The archaeological remains at Seilun are minutely described in the Memoirs accompanying the Ordnance Survey (2:367 sq.). The following particulars from Conder's Tent Work (1:81 sq.) are of interest:
"We approached Shiloh from the south, by a mountain road of evident antiquity, from the little plain. The ruins of a modern village here occupy a sort of tell or mound. On the east and north the site is shut in by bare and lofty hills of gray limestone, dotted over with a few fig-trees; on the south the plateau looks down on the plain just crossed. A deep valley runs behind the town on the north, and in its sides are many rock-cut sepulchres; following its course westward, we again reached the main road, thus avoiding a steep pass, and turning northwards found the village of Lebonah perched on the hillside to the west of the road and north of Shiloh, as described in the Bible.
"Shiloh was for about four hundred years the chosen abode of the tabernacle and ark. It is a question of no little interest whether this was the first spot selected after the conquest or the hills by Joshua. That Shiloh became the gathering-place after the conquest of Shechem there is abundant proof (Jos 22:12), and it may be inferred that the Tabernacle was placed there early; but, on the other hand, we find Sanctuary of the Lord (or Holy Place of Jehovah) mentioned, by the oak near Shechem (Jos 24:26), and we may perhaps gather that, though not recognized by the doctors of the Mishna, there was a time when the Tabernacle stood, as is believed by the Samaritans, near Shechem. The date which they give for its transference to Shiloh, in the time of Eli, whom they consider to have been the first schismatical leader of the children of Judah, does not, however, accord with the Biblical account, and the story no doubt originated in consequence of religious hatred.
"The site being so certainly known, it becomes of interest to speculate as to the exact position of the Tabernacle. Below the top of the hill, on the north of the ruins, there is a sort of irregular quadrangle, sloping rather to the west, and perched above terraces made for agricultural purposes. The rock has here been rudely hewn in two parallel scarps for over four hundred feet with a court between, seventy-seven feet wide, and sunk five feet below the outer surface. Thus there would be sufficient room for the court of the Tabernacle in this area, and it is worthy of notice that the measurement north and south agrees very closely with the width of the court (fifty cubits), which was also measured north and south. From the MishDa we learn that the lower part of the Tabernacle erected at Shiloh was of stone, with a tent above.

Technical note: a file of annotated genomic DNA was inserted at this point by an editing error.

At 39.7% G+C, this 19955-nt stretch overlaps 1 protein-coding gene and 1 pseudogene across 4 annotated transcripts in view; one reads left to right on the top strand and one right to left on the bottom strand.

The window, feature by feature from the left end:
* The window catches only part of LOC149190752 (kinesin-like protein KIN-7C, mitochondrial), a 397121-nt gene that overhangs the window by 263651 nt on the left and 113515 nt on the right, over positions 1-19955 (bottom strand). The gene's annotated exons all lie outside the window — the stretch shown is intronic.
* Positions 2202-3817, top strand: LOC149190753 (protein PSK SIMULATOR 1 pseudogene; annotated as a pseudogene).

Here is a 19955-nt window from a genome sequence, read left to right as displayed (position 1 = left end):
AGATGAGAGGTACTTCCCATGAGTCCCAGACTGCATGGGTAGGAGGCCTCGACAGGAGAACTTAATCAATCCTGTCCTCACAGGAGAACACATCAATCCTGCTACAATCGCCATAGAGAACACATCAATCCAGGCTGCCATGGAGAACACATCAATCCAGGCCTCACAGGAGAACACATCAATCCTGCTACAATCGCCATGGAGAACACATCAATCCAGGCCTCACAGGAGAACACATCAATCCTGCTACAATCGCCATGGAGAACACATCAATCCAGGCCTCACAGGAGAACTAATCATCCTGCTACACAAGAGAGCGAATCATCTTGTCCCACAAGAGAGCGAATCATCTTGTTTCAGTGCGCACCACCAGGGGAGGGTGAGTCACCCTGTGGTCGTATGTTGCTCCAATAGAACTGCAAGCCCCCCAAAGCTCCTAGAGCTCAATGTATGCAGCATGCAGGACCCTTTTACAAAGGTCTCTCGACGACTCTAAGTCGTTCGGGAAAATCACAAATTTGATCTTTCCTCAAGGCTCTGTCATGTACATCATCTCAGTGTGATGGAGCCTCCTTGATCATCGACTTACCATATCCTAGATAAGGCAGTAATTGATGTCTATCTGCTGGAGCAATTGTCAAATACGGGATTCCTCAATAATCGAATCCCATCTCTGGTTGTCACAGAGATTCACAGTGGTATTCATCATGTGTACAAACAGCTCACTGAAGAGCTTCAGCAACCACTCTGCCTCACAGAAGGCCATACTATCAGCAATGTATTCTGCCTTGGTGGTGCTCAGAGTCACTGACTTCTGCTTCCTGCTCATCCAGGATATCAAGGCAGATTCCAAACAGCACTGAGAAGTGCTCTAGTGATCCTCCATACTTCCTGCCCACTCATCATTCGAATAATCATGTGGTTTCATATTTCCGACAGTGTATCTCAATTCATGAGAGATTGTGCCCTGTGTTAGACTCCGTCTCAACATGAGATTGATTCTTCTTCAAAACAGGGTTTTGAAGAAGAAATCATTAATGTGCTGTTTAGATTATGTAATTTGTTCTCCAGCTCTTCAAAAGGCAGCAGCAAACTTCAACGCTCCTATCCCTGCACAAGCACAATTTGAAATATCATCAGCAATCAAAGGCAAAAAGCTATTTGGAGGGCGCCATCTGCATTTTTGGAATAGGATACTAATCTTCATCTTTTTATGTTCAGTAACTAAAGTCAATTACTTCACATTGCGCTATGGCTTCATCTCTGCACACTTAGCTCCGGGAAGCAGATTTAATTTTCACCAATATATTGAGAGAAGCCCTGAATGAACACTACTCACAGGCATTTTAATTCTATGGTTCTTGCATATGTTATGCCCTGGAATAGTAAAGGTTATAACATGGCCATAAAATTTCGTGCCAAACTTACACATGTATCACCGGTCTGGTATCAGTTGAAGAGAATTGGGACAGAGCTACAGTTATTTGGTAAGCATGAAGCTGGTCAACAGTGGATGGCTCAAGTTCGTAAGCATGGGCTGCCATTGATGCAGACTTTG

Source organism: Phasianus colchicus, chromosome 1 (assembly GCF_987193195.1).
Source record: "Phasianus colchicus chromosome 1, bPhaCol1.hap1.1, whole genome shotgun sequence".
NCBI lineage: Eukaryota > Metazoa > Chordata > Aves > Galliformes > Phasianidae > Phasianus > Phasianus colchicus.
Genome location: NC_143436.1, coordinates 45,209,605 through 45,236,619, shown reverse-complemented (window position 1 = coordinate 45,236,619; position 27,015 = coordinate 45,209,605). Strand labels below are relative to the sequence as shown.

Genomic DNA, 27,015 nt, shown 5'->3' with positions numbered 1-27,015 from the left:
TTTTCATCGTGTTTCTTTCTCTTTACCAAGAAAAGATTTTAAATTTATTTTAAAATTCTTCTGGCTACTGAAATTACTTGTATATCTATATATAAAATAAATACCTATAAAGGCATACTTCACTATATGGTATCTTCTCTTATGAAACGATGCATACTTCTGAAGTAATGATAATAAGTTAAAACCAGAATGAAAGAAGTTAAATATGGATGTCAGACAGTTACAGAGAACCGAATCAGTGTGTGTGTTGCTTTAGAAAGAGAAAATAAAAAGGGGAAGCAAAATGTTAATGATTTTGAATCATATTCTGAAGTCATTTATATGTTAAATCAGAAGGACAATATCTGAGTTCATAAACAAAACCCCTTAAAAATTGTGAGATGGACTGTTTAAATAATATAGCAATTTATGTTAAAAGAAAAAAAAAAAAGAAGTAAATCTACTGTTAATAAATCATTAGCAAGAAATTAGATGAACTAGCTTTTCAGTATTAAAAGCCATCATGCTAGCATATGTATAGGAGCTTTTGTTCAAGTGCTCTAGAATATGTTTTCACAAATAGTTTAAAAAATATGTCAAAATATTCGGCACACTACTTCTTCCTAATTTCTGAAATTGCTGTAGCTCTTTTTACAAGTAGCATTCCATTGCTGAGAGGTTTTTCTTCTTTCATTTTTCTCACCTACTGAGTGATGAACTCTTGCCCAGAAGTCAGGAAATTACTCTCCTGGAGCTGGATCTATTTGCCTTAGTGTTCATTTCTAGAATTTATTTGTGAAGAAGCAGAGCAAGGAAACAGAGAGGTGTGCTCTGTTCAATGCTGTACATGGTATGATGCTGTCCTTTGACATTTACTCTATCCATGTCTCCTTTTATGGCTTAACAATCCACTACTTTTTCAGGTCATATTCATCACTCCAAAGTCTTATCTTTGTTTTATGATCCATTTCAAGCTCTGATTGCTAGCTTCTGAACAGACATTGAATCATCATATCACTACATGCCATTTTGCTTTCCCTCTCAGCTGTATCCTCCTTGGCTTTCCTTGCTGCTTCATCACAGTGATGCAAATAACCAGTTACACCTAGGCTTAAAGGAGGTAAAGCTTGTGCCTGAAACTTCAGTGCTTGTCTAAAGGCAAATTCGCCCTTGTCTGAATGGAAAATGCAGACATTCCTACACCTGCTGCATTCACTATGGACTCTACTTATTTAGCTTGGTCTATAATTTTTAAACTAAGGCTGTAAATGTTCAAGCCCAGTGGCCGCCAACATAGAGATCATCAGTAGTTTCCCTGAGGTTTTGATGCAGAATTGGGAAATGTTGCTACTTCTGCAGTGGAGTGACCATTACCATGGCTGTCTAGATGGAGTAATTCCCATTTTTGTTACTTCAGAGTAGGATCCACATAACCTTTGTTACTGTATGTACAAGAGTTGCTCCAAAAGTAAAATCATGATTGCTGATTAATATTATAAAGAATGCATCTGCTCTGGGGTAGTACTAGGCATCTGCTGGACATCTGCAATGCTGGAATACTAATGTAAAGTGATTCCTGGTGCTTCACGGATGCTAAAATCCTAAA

"There are, however, two other places which demand attention as possible sites, one being perhaps a synagogue, the other a little building called the 'Mosque of the Servants of God.'
"The building which I have called a synagogue is situate on a slope south of the ruins of Shiloh. It is thirty-seven feet square, and built of good masonry. The door is on the north, and is surmounted by a flat lintel, on which is a design in bold relief, representing vases and wreaths. Inside there are pillars with capitals, seemingly Byzantine. A sloping scarp has been built against the wall on three sides, and a little mosque sacred to El-Arbain — the Forty Companions of the Prophet — is built on to the east wall. There is a pointed arch on the west wall. Thus we have at least three periods — that of the old synagogue, represented by the lintel, which is similar to the lintels of Galilsean synagogues, that of a later Christian erection, and finally the Moslem mosque; built, probably, where the apse of the chapel would have been placed.
"The Jamia el-Yeteim, or 'Mosque of the Servants of God,' is situated at the southern foot of the tell. It is shaded by a large oak- tree, and is of good masonry, like that of the last: there was nothing very remarkable in the little low chamber within, but the name seems to preserve a tradition of the position of the Tabernacle.
"The only water close to the village was once contained in a little tank with steps, south of the lower mosque. There is, however, a fine spring placed, as is often to be observed in Palestine, at a distance of no less than three quarters of a mile from the town, at the head of the valley which comes down behind the ruins from the east. A good supply of water here issues into a rocky basin, and was once carried by an underground aqueduct to a rockcut tank, but is now allowed to run waste.
"The vineyards of Shiloh have disappeared, though very possibly once surrounding the spring, and perhaps extending down the valley westwards, where water is also found. With the destruction of the village desolation has spread over the barren hills around.
"A yearly feast was held at Shiloh, when the women came out to dance in the vineyards (Jg 21:21). It is possible that a tradition of this festival is retained in the name Merj el-'Aid, 'Meadow of the Feast,' to the south of the present site."